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Is Your Leasehold Interest in Danger if Your Landlord Files Bankruptcy and Sells the Property?
As the ubiquitous maxim goes, “hard cases make bad law." Although this is oftentimes accurate, in some instances hard cases prompt courts to undertake a detailed and thorough analysis of the law which can lead to well-reasoned decisions that create thoughtful and practically useful precedent. Such is the case in a pair of court of appeals opinions regarding the interplay between two important bankruptcy code provisions that appear to be in conflict: § 363(f), which governs bankruptcy sales free and clear of certain liens, claims, encumbrances, and interests, and § 365(h), which governs a tenant's rights after a rejection of its lease when the debtor is the lessor.
In Spanish Peaks Holdings II, LLC, the Ninth Circuit recently agreed with the Seventh Circuit's reasoning in its Precision Industries decision by holding that in some circumstances, the sale of real estate pursuant to § 363(f) can be free and clear of all liens, claims, encumbrances, and interests, including the leasehold interest of a tenant on the property. While at first blush this appears to be a harsh and even inequitable result, upon deeper examination these two decisions harmonize these seemingly conflicting bankruptcy code provisions, and create a road map for tenants to protect their interests.
It is helpful to first understand the facts and procedural posture of these cases. Both cases concerned bankruptcy filings whereby the trustee attempted to sell substantially all of the estate's assets free and clear of all liens, claims, encumbrances, and interests in order to maximize the value of the assets. Maximizing the bankruptcy estate's value is of course the trustee's primary responsibility in a bankruptcy proceeding. In many instances, assets will fetch a higher value if they can be sold “free and clear," since the buyer can then use the property for any purpose it chooses. In addition, both cases also had the following factual similarities:
- The leases in each case were well below fair market value. In Spanish Peaks, rent was $1,000 per year, and the lessee and lessor were related parties. In Precision, it was $1 per year.
- Neither of the leases was recorded.
- In both cases, the lender on the property was in a senior position to the tenant.
- The trustees in both cases never formally rejected the leases under § 365(h).
- Neither tenant asserted it had a non-disturbance agreement clause in its lease.
- Neither tenant timely objected to the sale and requested “adequate protection" for their leasehold interest.
By delving into the reasoning set out in each opinion, it quickly becomes apparent how important these shared facts were to the holdings in both cases. As a threshold matter, 363(f) allows a trustee to sell property free and clear of “any interest in such property" if “applicable non-bankruptcy law permits sale of such property free and clear of such interest." Since the leases were both junior to the primary lender's mortgage on the property, were both unrecorded, and did not contain non-disturbance clauses, they could and presumably would have been terminated if the lenders had simply foreclosed on the properties in state court. As the Spanish Peaks court expressly stated, the intent of these code provisions is to protect tenant's rights, not enhance them.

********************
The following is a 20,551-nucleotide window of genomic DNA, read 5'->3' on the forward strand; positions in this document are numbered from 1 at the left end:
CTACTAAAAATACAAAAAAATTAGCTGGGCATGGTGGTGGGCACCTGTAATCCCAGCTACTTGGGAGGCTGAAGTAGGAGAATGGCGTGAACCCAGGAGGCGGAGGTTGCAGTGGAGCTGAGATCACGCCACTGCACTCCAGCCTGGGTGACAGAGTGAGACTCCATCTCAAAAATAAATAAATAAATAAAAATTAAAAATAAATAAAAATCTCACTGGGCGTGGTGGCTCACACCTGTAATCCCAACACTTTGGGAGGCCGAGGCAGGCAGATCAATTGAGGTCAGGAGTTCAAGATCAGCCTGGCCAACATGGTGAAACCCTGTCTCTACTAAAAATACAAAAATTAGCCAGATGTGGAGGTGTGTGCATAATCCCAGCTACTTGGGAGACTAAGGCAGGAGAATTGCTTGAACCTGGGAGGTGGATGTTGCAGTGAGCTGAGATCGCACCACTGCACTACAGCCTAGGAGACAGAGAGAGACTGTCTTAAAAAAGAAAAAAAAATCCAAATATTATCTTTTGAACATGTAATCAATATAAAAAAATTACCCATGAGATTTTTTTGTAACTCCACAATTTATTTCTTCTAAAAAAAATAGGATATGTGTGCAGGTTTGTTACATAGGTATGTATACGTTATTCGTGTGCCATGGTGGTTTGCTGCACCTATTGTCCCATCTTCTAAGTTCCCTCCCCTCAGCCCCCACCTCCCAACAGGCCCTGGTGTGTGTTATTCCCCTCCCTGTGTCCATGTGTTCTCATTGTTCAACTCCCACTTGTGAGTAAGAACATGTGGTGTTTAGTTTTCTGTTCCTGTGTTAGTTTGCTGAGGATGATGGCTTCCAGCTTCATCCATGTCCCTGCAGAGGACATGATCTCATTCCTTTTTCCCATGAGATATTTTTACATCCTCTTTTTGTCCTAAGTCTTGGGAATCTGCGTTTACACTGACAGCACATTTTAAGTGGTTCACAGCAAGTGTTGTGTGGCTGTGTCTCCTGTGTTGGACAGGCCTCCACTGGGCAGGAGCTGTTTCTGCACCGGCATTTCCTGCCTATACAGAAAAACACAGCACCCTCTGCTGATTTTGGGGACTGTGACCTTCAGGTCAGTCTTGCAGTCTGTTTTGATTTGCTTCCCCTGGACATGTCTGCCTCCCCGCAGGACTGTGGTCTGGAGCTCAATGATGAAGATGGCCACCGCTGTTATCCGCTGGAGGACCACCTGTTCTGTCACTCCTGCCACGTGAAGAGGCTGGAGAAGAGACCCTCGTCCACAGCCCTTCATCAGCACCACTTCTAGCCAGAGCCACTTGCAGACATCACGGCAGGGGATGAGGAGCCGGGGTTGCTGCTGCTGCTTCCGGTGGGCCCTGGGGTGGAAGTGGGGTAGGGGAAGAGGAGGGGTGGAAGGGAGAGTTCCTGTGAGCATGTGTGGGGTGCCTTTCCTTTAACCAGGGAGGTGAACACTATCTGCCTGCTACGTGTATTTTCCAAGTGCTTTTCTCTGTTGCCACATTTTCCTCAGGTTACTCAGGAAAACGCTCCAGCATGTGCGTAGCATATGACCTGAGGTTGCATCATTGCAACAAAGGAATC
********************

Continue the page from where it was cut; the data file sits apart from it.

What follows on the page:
In Wisconsin, according to Wis. Stat. 708.02, the default rule is that if property is leased after it has already been secured by a mortgage, the lease is subordinate to the mortgage interest and thus at risk of being extinguished in a foreclosure sale. Accordingly, in a bankruptcy sale of a Wisconsin property with facts similar to those set forth above, the analysis would likely be the same.
In addition, upon the request of a lessee, the bankruptcy court must provide “adequate protection" for an interest that is being terminated by the sale. Neither lessee made such a request, so the issue of what would entail such “adequate protection" was never decided in these cases. However, one can infer from these decisions that in the case of a lease that is 1) properly recorded, 2) contains a properly drafted non-disturbance clause, and 3) is the result of an arms-length agreement between the landlord and tenant (in order to avoid an accusation of self-dealing), “adequate protection" would likely mean continued possession of the property for the length of the lease term. This is the same protection a lessee would have if the lease was rejected under § 365(h), or if the property were foreclosed upon in state court.
In short, the lesson for tenants and their attorneys from these decisions is that it is important to be proactive on the front end when negotiating and drafting the lease, as well as on the back end after a bankruptcy has been filed. Bankruptcy sales often move quickly, so tenants and their lawyers must be diligent and appear in the case right away, monitor the bankruptcy docket, and properly assert these rights in a timely manner to protect their leasehold interests.